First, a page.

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9/28/05

Corporations on Welfare

Now it will be interesting to see what happens when the Supreme Court examines so-called business tax credits. It's another way Corporations get by on paying less taxes while we pay more. You don't think so?

Corporate welfare has created a culture of dependency that has encouraged certain industries to live off the taxpayers. There are huge corporations that own most of the farming in this country. Don't be fooled by stats that say a large % of farms are family farms. That statistic counts anyone who sells $1000 a year in produce a farm. That way the percentage looks good when just counting farms.

Large corporations produce 98 percent of all poultry in the United States;

Just two percent of farms produce 50 percent of all agricultural products in the country;

Four firms handle more than 80 percent of all beef slaughter. Just two decades ago, concentration in this sector was below 40 percent;

Sixty percent of pork production in the U.S. is owned by just four firms

Yet when there is a bill coming up to give more "farm subsidies" to our nation's poor farmers the subsidies are structured so that the majority of that money is going to who produces the most produce. Who is that? Corporations. This is just one example of corporate welfare.

States have been in competition to recruit corporations to build in their state for years and years now. They are given tax credits, free water, free electricity, a moritorium on paying any taxes for a number of years, free land that the states and municipalities take from citizens through eminent domain, and a number of other things.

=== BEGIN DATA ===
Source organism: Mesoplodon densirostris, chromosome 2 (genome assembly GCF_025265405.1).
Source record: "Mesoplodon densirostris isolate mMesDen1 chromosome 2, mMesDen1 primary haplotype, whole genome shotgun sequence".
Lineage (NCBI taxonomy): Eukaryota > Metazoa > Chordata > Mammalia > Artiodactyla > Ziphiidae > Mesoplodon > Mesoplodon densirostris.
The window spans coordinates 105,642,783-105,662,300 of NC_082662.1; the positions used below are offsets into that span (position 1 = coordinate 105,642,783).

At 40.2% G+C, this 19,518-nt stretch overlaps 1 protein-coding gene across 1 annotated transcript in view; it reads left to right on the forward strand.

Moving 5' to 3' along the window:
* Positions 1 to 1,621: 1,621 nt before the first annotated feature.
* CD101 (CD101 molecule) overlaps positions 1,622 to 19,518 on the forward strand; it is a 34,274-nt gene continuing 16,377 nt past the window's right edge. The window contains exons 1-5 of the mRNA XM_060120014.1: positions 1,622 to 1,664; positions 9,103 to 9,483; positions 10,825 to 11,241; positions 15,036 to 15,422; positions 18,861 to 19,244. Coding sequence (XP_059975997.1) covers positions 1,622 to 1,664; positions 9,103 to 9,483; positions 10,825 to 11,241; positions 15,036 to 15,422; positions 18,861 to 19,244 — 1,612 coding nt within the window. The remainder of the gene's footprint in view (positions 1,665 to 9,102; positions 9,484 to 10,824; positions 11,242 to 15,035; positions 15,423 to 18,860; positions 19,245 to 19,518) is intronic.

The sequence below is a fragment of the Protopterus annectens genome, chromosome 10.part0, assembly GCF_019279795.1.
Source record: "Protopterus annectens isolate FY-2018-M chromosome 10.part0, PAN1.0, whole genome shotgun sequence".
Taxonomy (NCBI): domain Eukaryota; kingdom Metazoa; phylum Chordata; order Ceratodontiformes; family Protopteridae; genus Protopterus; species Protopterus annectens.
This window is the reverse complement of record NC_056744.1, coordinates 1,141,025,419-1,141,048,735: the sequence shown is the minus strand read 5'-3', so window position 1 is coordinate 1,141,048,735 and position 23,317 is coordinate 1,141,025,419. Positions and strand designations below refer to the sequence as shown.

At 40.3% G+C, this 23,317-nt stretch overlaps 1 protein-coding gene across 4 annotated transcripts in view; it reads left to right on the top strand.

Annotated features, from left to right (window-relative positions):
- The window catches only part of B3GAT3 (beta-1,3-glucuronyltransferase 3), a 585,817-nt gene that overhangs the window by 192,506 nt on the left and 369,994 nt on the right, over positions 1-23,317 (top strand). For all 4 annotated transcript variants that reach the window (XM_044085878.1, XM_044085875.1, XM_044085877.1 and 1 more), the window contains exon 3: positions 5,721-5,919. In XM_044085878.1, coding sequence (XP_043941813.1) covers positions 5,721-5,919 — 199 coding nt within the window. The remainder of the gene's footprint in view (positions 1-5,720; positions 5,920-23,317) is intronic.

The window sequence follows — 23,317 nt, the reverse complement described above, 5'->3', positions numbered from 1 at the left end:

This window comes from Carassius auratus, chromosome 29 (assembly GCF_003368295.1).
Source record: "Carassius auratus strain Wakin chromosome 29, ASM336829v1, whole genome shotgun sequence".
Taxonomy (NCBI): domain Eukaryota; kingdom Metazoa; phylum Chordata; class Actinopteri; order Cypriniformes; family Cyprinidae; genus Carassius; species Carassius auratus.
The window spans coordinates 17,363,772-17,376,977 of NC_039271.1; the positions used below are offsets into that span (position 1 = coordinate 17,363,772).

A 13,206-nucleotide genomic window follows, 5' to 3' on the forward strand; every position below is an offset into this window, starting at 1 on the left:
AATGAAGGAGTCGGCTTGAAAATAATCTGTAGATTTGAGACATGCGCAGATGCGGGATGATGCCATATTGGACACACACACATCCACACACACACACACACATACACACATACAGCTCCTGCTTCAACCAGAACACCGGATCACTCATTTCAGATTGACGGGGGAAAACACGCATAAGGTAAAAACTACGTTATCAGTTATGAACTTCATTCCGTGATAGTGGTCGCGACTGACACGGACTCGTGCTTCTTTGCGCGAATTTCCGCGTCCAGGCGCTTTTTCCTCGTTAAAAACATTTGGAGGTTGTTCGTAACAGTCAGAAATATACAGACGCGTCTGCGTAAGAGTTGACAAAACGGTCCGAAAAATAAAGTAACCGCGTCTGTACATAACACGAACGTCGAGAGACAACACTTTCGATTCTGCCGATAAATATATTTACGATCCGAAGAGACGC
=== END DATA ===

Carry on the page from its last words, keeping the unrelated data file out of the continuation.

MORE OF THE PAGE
Lightening their tax burdens supposedly creates more jobs etc. but it also increases the tax burden on the citizens of that state. Federal corporate welfare like the subsidies I mentioned affect all US taxpayers with a heavier burden.

These corporations work the system like professional athletes negotiate contracts. They move to the highest bidder with no regard for the consequences of leaving the state they are in and no loyalty to the state they are moving to. They will leave them too as soon as a better offer is on the table.

I'm glad the Supreme Court is taking a look at business tax credits, but the whole system of corporate welfare needs to be addressed. I'm not an economist but laws that continue to lean toward corporations at the expense of taxpayers is a bad thing no matter what economists try to justify.

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